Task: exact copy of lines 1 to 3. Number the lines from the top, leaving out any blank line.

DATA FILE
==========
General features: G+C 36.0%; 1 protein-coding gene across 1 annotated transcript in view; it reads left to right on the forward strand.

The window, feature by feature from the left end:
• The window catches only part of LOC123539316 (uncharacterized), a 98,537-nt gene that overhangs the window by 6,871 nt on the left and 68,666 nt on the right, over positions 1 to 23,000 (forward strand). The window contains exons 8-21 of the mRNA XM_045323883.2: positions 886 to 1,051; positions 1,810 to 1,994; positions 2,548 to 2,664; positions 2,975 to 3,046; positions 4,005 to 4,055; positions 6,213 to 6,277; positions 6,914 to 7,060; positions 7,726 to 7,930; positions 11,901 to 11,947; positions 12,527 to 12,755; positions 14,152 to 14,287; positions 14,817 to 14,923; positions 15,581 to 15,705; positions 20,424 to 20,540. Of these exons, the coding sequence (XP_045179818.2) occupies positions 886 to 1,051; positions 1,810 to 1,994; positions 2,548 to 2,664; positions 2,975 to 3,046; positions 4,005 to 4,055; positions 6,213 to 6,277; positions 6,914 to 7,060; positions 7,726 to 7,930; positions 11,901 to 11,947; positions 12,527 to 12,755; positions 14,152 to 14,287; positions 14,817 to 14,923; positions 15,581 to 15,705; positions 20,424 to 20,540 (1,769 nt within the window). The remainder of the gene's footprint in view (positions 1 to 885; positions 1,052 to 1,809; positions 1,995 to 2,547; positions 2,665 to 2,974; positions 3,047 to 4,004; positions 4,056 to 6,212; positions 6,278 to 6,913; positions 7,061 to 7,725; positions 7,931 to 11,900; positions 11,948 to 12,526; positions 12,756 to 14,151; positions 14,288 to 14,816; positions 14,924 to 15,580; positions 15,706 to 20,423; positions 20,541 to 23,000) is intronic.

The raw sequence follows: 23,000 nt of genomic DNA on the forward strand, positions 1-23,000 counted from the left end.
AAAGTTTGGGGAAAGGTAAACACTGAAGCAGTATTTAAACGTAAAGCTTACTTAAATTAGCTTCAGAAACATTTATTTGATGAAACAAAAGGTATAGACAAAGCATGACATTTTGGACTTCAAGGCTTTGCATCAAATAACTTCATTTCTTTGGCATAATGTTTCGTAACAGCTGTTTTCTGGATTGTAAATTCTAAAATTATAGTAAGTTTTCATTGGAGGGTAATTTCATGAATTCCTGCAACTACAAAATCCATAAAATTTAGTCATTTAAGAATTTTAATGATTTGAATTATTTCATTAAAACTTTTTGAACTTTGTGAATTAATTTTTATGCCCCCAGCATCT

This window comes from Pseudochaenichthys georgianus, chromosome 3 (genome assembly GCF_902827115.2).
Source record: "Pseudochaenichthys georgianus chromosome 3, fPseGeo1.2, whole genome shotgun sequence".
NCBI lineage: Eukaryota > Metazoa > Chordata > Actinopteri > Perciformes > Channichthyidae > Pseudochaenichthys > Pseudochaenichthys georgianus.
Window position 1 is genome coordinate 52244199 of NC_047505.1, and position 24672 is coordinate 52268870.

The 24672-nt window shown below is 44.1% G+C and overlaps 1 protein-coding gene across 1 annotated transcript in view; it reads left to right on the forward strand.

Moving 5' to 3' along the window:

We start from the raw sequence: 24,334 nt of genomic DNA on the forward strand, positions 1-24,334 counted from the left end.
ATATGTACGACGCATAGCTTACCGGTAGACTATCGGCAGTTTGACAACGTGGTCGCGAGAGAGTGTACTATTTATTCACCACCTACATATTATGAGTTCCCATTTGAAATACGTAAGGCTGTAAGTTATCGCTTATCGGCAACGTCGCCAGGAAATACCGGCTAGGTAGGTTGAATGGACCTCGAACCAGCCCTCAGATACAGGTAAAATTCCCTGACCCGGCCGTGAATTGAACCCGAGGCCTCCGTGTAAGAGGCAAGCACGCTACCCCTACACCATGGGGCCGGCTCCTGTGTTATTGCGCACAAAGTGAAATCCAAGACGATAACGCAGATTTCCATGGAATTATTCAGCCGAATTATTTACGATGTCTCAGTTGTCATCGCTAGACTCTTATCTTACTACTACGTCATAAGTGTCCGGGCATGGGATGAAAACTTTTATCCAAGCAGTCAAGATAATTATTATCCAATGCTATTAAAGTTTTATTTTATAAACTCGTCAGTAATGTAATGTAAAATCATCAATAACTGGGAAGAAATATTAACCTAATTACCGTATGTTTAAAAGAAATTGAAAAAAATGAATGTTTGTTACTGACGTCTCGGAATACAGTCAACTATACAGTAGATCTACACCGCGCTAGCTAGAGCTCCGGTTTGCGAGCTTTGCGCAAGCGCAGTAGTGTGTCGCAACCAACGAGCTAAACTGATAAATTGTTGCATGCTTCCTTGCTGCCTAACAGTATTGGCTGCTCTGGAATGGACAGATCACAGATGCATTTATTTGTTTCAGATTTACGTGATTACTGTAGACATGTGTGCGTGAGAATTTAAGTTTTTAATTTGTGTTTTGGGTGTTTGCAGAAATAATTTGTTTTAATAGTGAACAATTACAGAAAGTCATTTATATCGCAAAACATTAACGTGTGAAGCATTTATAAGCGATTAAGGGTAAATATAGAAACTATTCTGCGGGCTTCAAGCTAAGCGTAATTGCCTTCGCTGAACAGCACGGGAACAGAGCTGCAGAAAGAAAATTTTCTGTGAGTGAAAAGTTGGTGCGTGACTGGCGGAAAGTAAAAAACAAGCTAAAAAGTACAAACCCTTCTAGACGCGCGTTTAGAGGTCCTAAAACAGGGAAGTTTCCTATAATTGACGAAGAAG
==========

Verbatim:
General features: G+C 36.0%; 1 protein-coding gene across 1 annotated transcript in view; it reads left to right on the forward strand.

The window, feature by feature from the left end:
• The window catches only part of LOC123539316 (uncharacterized), a 98,537-nt gene that overhangs the window by 6,871 nt on the left and 68,666 nt on the right, over positions 1 to 23,000 (forward strand). The window contains exons 8-21 of the mRNA XM_045323883.2: positions 886 to 1,051; positions 1,810 to 1,994; positions 2,548 to 2,664; positions 2,975 to 3,046; positions 4,005 to 4,055; positions 6,213 to 6,277; positions 6,914 to 7,060; positions 7,726 to 7,930; positions 11,901 to 11,947; positions 12,527 to 12,755; positions 14,152 to 14,287; positions 14,817 to 14,923; positions 15,581 to 15,705; positions 20,424 to 20,540. Of these exons, the coding sequence (XP_045179818.2) occupies positions 886 to 1,051; positions 1,810 to 1,994; positions 2,548 to 2,664; positions 2,975 to 3,046; positions 4,005 to 4,055; positions 6,213 to 6,277; positions 6,914 to 7,060; positions 7,726 to 7,930; positions 11,901 to 11,947; positions 12,527 to 12,755; positions 14,152 to 14,287; positions 14,817 to 14,923; positions 15,581 to 15,705; positions 20,424 to 20,540 (1,769 nt within the window). The remainder of the gene's footprint in view (positions 1 to 885; positions 1,052 to 1,809; positions 1,995 to 2,547; positions 2,665 to 2,974; positions 3,047 to 4,004; positions 4,056 to 6,212; positions 6,278 to 6,913; positions 7,061 to 7,725; positions 7,931 to 11,900; positions 11,948 to 12,526; positions 12,756 to 14,151; positions 14,288 to 14,816; positions 14,924 to 15,580; positions 15,706 to 20,423; positions 20,541 to 23,000) is intronic.